Kings Of Leon were confronted with a myriad of lewd banners at T in The Park last weekend, one reading “CALEB, YOU CAN SLEEP IN MY TENT!” Frontman Caleb Followill was in affectionate mood, telling the crowd: “I want you guys to know that we love you all so very, very much.” Pick up this week’s NME to read all about Scotland’s biggest festival. Pic: Andy Willsher
“Never say never”: the words uttered by Omar Rodriguez-Lopez about the possible reformation of At The Drive-In. Read about the Texan post-hardcore legends’ legacy, and of their possible return, only in NME this week.
Blur’s T In The Park headline slot almost didn’t happen. Guitarist Graham Coxon has been in hospital until just hours earlier. “[He] literally walked out of hospital to be here, announced Damon to an ebullient crowd as the band kicked off their set with ‘She’s So High’. Pic: Danny North
Nicky Wire says James Dean Bradfield is his “guitar hero”. At least that’s what he said onstage at T in The Park. Find out more about the Welsh band’s anthemic set in this week’s NME. Pic: Andy Willsher
The Mighty Boosh will launch their latest and weirdest musical project, The Doctor And The Pencil, at a charity gig next month. Find out more about Noel Fielding’s new DJ alias, and the Boosh’s strange plans, in NME’s news section this week.
The worst thing about hitting a bouncer? You don’t get paid for the gig. That’s according to Crystal Castles, who caused controversy at Sonar festival with their ‘hands-on’ tactics. “Apparently we assaulted their crew. Do you know how much it costs to bring everyone over to do a show like that?” moaned Ethan Kath. Pic: Andy Willsher
Cornershop’s comeback was inspired by Lady GaGa. Frontman Tjinder Singh tells NME how he was sick of the UK music scene and its lack of diversity. “Now the atmosphere has changed…the whole girl-fronted stuff has a variation, from Lady Gaga to Micachu”. Pic: Pieter M Van Hattem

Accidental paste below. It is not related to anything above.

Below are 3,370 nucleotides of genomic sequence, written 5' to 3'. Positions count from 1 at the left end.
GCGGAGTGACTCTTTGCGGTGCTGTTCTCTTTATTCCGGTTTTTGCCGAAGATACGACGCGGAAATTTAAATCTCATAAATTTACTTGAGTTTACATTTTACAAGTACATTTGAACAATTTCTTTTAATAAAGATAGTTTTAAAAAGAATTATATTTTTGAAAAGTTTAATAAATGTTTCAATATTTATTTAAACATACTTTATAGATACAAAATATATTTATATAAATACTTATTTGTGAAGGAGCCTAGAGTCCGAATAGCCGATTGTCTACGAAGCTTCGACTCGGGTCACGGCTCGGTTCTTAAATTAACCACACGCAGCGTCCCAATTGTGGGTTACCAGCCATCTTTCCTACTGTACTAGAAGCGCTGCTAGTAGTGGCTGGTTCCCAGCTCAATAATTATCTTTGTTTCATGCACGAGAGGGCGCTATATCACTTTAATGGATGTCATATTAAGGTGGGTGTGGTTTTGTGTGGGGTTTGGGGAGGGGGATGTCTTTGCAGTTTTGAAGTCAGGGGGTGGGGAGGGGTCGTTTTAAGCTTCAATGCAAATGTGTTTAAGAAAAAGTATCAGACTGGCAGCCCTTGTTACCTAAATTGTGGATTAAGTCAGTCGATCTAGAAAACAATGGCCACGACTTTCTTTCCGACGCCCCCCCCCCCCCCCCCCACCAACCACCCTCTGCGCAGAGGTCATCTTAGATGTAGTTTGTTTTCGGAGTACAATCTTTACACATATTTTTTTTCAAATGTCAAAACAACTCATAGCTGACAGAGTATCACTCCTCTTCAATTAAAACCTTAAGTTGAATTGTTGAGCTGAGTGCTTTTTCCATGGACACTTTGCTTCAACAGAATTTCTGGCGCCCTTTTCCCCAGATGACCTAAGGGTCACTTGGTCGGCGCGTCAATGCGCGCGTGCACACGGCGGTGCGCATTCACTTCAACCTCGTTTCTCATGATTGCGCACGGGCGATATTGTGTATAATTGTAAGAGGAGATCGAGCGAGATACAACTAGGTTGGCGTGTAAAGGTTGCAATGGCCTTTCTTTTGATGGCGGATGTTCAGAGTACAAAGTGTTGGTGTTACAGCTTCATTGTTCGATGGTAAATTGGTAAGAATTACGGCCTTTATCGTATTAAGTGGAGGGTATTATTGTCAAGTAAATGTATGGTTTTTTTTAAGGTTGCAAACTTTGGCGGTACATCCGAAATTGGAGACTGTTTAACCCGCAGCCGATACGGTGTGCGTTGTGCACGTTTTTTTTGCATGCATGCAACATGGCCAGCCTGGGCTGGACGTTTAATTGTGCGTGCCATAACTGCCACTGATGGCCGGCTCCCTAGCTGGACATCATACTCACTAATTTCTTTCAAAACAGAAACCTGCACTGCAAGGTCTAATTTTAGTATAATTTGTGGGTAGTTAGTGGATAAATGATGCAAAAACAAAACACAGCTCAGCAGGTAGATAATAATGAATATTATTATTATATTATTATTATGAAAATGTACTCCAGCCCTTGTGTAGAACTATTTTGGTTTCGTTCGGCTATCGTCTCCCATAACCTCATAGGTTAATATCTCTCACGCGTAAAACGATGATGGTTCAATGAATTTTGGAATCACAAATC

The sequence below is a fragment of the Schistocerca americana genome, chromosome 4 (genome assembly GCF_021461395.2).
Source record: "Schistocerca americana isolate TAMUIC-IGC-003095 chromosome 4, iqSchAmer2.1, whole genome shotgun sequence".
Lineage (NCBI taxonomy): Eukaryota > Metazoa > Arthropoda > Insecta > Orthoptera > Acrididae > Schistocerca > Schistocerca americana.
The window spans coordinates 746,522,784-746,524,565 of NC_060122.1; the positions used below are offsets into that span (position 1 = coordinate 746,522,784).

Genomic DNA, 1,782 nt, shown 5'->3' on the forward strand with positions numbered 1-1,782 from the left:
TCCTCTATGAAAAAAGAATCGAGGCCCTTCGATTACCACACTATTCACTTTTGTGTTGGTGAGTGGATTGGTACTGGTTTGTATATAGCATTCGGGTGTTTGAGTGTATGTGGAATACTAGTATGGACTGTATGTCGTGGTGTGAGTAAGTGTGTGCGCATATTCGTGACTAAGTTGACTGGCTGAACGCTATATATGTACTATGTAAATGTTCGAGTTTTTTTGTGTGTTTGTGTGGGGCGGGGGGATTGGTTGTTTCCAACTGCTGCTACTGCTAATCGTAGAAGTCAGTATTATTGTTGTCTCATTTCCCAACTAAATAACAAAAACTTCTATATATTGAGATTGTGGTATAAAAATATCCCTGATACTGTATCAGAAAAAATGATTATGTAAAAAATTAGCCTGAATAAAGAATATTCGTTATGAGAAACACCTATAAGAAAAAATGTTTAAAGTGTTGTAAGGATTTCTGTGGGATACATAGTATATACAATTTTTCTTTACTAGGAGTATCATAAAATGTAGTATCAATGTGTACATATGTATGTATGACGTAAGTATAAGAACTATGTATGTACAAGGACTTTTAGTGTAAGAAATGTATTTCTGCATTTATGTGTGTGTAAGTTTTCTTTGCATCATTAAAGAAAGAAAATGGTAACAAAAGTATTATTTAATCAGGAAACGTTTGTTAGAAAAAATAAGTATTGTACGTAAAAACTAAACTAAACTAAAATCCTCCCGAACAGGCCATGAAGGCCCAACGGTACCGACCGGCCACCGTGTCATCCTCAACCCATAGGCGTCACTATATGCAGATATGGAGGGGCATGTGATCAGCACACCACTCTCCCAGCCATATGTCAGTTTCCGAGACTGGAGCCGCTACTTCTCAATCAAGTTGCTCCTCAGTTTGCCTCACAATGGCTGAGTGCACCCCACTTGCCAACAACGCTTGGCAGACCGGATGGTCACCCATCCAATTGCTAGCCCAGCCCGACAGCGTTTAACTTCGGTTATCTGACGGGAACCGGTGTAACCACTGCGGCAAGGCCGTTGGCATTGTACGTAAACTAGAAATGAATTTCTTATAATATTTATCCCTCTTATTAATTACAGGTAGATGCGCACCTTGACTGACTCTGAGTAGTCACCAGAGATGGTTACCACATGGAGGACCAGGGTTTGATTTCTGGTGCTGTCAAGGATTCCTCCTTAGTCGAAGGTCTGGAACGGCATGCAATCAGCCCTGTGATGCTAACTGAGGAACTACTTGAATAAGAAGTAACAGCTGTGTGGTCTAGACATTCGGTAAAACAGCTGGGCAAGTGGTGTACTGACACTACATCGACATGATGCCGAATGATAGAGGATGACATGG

Jamie T thinks EPs are “wonderful,” and intends to release a string of them. “I want to be releasing all year,” explains Wimbledon’s eager troubadour as he talks to the NME this week about how he’s hit a rich songwriting vein following the recording of his latest album ‘Kings & Queens’. Pic: Andy WiIlsher
Kristen Schaal, aka Mel the psycho groupie from ‘Flight Of The Conchords’, once worked on a cartoon called ‘Snake And Bacon’. She also thinks she looks like a chipmunk. That’s according to to her interview with Peter Robinson in the latest issue of the mag. Pic: PA Photos
Moshi Moshi is one of the most idiosyncratically influential record labels of recent times. It’s their tenth anniversary, which means in the new issue we’re celebrating the imprint that introduced us to Kate Nash, Friendly Fires, Florence and Hot Chip.
Clash drummer Topper Headon’s real name is Nicholas. In this week’s NME he spills the beans on a lifetime of misbehaviour and rotten luck: “After The Clash I ended up in jail, then a hostel for the homeless, bankrupt and busking on the underground.”
“Flagrant arrogance and disarming humility, all in the same breath. This is the balance that all aspiring stadium rockers must strike. Johnny Borrell failed miserably. Kings Of Leon, you sense, will not.” This is how NME’s Barry Nicolson sums up the Followill’s T In The Park triumph. For eight pages of T In The Park reviews and comment, pick up the new issue, on sale from Wednesday 16 July.